effective radius, combination of the two radii of each of the
surfaces, such that sphere has 2 of equal
size, cylinder has one finite and
one infi
nite radius
2 2
1 2
1 2
1 1
1
e
E E E
eff
ective youngs modulus of full interface
1 2
3 3
1 3
4
e e
F
R E
deflection between points far from contact area
1
3
3
4
e
e
FR
a
E
radius of contact area
,
a,
between two spheres with
po
isson’s ratio, E
and diameter d for given force F
1
2
3
2 2
6
3 1
2
e
e
FE
F
p
a R
maximum surface pressure, found in exact center
of contact area, 1.5x the average pressure
Max shear stress
0.31
p
at
0.48
z a
this is where yield occurs,
whe
n this stress stress is about 58% of tensile strength
Max tensile stress
1 2
3
p
at
r c
Stress/Strain Relations
5
o
Von Mises:
2
2 2 2
2 2 2
11 22 22 33 11 33 12 23 31
6
2
v
where the von mises stress indicates failure when it reaches material yield
If all shears turned into stresses (‘principle stresses’), then von mises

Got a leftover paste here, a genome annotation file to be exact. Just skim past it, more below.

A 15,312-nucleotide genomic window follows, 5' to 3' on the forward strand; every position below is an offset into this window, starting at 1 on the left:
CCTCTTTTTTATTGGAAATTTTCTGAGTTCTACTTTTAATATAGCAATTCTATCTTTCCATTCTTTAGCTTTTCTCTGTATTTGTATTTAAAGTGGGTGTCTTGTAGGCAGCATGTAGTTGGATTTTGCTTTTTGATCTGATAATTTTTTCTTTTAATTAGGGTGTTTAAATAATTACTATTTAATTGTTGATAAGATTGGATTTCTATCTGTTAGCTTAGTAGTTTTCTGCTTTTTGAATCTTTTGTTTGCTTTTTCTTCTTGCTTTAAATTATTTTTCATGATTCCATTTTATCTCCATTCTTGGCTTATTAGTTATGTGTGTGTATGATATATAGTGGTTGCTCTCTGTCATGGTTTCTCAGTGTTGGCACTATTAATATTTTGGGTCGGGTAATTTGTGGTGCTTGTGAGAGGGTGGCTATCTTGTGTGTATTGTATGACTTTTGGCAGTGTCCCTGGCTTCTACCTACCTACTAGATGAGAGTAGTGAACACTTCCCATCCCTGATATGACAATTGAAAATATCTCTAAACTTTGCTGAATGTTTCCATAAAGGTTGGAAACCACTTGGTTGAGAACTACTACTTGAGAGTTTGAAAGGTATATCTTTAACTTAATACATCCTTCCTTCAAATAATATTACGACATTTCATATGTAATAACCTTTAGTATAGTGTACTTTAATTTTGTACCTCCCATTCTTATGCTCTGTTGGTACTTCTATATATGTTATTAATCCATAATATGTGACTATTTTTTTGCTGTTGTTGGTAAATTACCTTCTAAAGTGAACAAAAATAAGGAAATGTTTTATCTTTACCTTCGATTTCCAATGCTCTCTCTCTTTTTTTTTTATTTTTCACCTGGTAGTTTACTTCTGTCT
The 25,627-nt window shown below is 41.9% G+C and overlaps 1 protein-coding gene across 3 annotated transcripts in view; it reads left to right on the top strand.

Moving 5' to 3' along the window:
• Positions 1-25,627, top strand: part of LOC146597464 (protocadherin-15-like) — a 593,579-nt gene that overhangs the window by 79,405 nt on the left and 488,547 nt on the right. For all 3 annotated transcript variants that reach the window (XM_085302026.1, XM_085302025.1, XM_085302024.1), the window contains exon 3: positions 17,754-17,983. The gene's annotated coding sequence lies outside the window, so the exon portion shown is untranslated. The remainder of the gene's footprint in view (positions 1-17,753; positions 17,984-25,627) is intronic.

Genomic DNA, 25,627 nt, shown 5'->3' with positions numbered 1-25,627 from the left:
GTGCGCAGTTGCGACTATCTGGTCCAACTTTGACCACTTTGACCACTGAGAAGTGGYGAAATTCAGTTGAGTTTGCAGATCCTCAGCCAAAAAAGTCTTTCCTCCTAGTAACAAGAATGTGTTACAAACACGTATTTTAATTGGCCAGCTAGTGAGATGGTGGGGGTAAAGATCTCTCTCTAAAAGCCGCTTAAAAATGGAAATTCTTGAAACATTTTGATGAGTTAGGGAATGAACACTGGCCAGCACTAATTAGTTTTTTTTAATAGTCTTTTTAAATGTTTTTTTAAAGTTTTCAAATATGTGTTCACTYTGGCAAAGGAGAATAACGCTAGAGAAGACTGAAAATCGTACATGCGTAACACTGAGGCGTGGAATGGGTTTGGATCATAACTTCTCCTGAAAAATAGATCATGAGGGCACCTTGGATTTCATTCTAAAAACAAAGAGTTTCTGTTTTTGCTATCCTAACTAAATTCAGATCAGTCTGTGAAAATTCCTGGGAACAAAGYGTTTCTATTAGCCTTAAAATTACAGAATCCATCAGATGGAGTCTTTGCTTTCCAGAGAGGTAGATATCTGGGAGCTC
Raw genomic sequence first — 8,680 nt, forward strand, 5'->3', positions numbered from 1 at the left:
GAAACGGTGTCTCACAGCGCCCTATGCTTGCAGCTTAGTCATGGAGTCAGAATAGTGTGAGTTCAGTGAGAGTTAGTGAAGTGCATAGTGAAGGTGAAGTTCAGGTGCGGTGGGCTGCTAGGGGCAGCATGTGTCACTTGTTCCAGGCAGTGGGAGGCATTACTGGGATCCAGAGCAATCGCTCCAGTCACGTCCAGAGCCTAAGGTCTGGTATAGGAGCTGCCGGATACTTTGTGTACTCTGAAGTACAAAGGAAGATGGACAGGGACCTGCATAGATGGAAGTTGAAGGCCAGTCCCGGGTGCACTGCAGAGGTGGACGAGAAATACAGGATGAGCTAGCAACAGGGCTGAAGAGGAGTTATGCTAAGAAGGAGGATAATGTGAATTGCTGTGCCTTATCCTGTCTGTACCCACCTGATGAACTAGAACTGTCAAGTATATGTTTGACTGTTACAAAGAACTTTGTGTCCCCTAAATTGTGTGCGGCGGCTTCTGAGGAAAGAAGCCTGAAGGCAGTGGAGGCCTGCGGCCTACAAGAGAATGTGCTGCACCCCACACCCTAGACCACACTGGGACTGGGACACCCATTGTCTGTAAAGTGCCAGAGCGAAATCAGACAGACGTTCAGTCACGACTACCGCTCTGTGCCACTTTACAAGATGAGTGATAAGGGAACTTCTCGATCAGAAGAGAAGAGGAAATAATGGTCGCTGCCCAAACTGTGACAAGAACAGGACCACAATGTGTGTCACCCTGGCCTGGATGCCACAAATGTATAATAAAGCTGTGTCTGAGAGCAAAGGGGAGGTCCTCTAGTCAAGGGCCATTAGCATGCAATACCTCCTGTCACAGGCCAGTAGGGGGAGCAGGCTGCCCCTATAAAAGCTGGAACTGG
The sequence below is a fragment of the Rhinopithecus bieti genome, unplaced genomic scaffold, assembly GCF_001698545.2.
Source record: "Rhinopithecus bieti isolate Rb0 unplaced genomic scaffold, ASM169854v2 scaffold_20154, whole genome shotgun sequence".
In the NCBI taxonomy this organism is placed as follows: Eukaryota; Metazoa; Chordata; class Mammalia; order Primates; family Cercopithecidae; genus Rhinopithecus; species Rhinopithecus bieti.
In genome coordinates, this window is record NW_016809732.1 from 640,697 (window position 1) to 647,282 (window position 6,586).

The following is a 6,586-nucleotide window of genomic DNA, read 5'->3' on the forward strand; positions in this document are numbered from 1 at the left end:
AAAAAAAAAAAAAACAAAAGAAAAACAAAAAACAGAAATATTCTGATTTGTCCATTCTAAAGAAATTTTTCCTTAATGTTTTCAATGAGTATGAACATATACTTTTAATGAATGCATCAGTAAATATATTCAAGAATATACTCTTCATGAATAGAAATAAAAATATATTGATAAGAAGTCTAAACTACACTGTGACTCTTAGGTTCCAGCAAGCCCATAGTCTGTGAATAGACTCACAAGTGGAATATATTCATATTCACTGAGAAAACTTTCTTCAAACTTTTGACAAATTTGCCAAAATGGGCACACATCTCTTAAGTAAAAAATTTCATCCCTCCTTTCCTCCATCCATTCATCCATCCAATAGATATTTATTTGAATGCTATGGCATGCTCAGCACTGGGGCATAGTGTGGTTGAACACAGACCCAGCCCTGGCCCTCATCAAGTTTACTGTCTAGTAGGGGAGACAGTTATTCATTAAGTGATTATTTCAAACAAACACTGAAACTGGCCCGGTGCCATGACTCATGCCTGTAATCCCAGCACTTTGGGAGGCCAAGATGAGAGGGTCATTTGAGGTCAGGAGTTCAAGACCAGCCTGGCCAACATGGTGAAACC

criterion reduces to:
2 2 2
2
11 22 22 33 11 33
2
v
o
Tresca criterion is:
1 3
t
using pr
inciple stresses, ordered from largest
(1) to smallest (3)
o
1
i i j k
T
E
general strain equation
o
lateral
axial
o
At plastic loading, υ=0.5
o
0
2
2
,
3
2
2
2
1
xy
Y
x
Y
x
Mohr’s circle
o
T
E
thermal strain
o
2 1
E
G
Deflection and Strain
Simple spring calculations
o
AE
k
l
linear
o
GJ
k
l
rotational shear
o
r
GA
k
l
linear shear
Inertias
o
1
st
moment
x
I ydA
over surface of beam, etc.
o
2
nd
moment
2
xx
I y dA
over surface of beam, etc.
, neutral plane (linear
deflection)
Parallel Axis theorem
2
new old
I I Ad
this is true when Iold is the 2
nd
moment around the center of mass
o
Polar moment
2
J r dA
, neutral axis (rotational deflection)
, only holds for
circular cross

sections. For rectangular cross

sections, is not a clear simple
expression. See Roarkes Formulas for Torsion for details.
o
Mass moment
2
m
I r dm
6
Parallel Axis theorem
2
I
mnew mold
I md
this is true when Iold is the 2
nd
moment around the center of mass
Second moment of inertias
Strain Energy
o
2
2
M
U dx
EI
for bending
o
2
2
F
U dx
EA
for tension
o
2
2
T
U dx
GJ
for torsion
o
2
2
V
U dx
GA
for shear
o
2
2 2
U dx dV
E
for generic volume
Castigliano’s Theorem